With the increasing number of energy storage systems (ESS) entering the market, targeting a wide variety of applications, the IE review will specifically focus on the commercial maturity of the selected technology and an assessment of how well the technology matches the intended application. In an ESS system, the technology section will typically include a high-level review of the selected batteries, system configuration, power conversion hardware, battery management system (BMS), as well as a review of the monitoring, communications and control systems, and balance of plant. Performance of existing installations will typically be assessed with respect to tracked metrics related to the target application. For example, a historical regulation performance score can be assessed for project targeting ISO frequency regulation.
A unique aspect of ESS that is creating new demand for independent validation is the operational and advanced storage dispatch control software and (BMS) being layered on top of the battery technology itself. In addition to the hardware and system integration, this link in the system value chain is the fundamental determinant of the revenue streams and cash flows used in forming the lending structures. As the economics become more favorable, energy storage control software for peak shifting, energy firming, and grid resiliency applications will also require detailed analysis and third-party validation. As more opportunities arise for aggregated storage to participate in utility and ISO capacity and regulation markets, aggregator control layers will require further layers of validation. Without independent validation of this key component, the reliability and robustness of the other aspects of energy storage projects may be meaningless, or impede adoption and market growth.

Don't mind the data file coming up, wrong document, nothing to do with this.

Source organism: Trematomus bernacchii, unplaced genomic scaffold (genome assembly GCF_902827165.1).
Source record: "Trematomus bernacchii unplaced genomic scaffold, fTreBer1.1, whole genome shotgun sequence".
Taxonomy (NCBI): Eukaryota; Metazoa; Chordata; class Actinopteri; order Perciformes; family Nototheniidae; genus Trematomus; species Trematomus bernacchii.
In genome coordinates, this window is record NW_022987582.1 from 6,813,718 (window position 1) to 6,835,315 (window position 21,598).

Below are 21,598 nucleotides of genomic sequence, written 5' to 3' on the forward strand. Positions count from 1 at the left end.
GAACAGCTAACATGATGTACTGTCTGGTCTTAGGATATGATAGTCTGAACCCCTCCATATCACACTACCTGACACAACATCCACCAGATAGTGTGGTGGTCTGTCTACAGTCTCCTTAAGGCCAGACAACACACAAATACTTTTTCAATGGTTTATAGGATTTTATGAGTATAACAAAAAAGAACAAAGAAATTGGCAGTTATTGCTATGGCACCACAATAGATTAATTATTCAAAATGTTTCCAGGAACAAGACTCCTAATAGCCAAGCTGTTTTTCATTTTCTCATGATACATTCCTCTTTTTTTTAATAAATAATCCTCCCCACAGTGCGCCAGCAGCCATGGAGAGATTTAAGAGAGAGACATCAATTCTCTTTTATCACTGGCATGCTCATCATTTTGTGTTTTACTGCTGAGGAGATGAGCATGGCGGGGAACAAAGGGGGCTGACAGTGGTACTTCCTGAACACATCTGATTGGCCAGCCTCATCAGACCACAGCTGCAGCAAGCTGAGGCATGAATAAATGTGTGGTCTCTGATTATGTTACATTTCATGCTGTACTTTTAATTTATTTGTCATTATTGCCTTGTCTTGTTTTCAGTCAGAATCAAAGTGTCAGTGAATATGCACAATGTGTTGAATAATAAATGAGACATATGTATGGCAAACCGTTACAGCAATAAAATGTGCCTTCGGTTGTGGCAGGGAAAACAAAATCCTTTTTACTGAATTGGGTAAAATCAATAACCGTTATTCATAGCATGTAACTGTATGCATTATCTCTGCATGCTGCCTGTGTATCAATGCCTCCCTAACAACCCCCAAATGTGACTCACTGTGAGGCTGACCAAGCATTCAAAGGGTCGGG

Finally, to assess the revenue requirements for the installation, an independent review of the storage contracts and performance agreements is undertaken. These may include ISO or utility capacity contracts, demand response contracts, ancillary service agreements, and/or customer performance guarantees. Understanding the contracted performance requirements and potential penalties for under-performance is required to capture the risk to near term and future project revenues.
Fortunately, lessons learned in the sustained growth of wind and solar project financing will accelerate the adoption of energy storage as many of the standard tools required for assessing risks have been well honed. Confidence in the results of these independent engineering and technology assessments depends on the integrity and reputation of the firms conducting the studies.
Terence “Terry” Schuyler is a principle consultant at DNV GL where he serves as project manager conducting third-party independent technical due diligence evaluations of PV and energy storage power electronics/inverters, energy storage products and integrated PV/ES systems (often referred to as Bankability Studies).
Michael Kleinberg, PhD, is a senior consultant specializing in energy storage and advanced distribution system analysis. Michael is actively assisting California utilities in developing and assessing their 2014 storage request for offers (RFOs) and has led development of DNV GL’s energy storage cost-effectiveness model, ES-Grid. Michael is leading technical due diligence efforts to support investment in multiple large-scale energy storage projects being developed across the U.S. ◑